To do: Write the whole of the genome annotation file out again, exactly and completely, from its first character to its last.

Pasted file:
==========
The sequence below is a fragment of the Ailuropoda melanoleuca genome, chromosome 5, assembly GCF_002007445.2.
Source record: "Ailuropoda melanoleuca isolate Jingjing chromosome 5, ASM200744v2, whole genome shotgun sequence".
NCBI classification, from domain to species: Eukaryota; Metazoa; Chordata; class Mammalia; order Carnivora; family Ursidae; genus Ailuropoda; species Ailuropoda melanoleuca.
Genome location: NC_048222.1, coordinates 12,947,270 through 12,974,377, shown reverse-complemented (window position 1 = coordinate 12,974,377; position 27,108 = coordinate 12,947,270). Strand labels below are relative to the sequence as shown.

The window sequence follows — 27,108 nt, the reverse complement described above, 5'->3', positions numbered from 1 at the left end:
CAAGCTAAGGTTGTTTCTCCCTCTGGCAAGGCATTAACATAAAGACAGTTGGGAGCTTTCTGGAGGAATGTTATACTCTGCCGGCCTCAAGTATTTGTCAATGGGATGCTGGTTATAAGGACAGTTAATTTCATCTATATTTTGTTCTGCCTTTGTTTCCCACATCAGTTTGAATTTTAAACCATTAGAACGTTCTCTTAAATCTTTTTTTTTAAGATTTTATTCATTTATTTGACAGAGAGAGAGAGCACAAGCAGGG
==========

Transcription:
The sequence below is a fragment of the Ailuropoda melanoleuca genome, chromosome 5, assembly GCF_002007445.2.
Source record: "Ailuropoda melanoleuca isolate Jingjing chromosome 5, ASM200744v2, whole genome shotgun sequence".
NCBI classification, from domain to species: Eukaryota; Metazoa; Chordata; class Mammalia; order Carnivora; family Ursidae; genus Ailuropoda; species Ailuropoda melanoleuca.
Genome location: NC_048222.1, coordinates 12,947,270 through 12,974,377, shown reverse-complemented (window position 1 = coordinate 12,974,377; position 27,108 = coordinate 12,947,270). Strand labels below are relative to the sequence as shown.

The window sequence follows — 27,108 nt, the reverse complement described above, 5'->3', positions numbered from 1 at the left end:
CAAGCTAAGGTTGTTTCTCCCTCTGGCAAGGCATTAACATAAAGACAGTTGGGAGCTTTCTGGAGGAATGTTATACTCTGCCGGCCTCAAGTATTTGTCAATGGGATGCTGGTTATAAGGACAGTTAATTTCATCTATATTTTGTTCTGCCTTTGTTTCCCACATCAGTTTGAATTTTAAACCATTAGAACGTTCTCTTAAATCTTTTTTTTTAAGATTTTATTCATTTATTTGACAGAGAGAGAGAGCACAAGCAGGG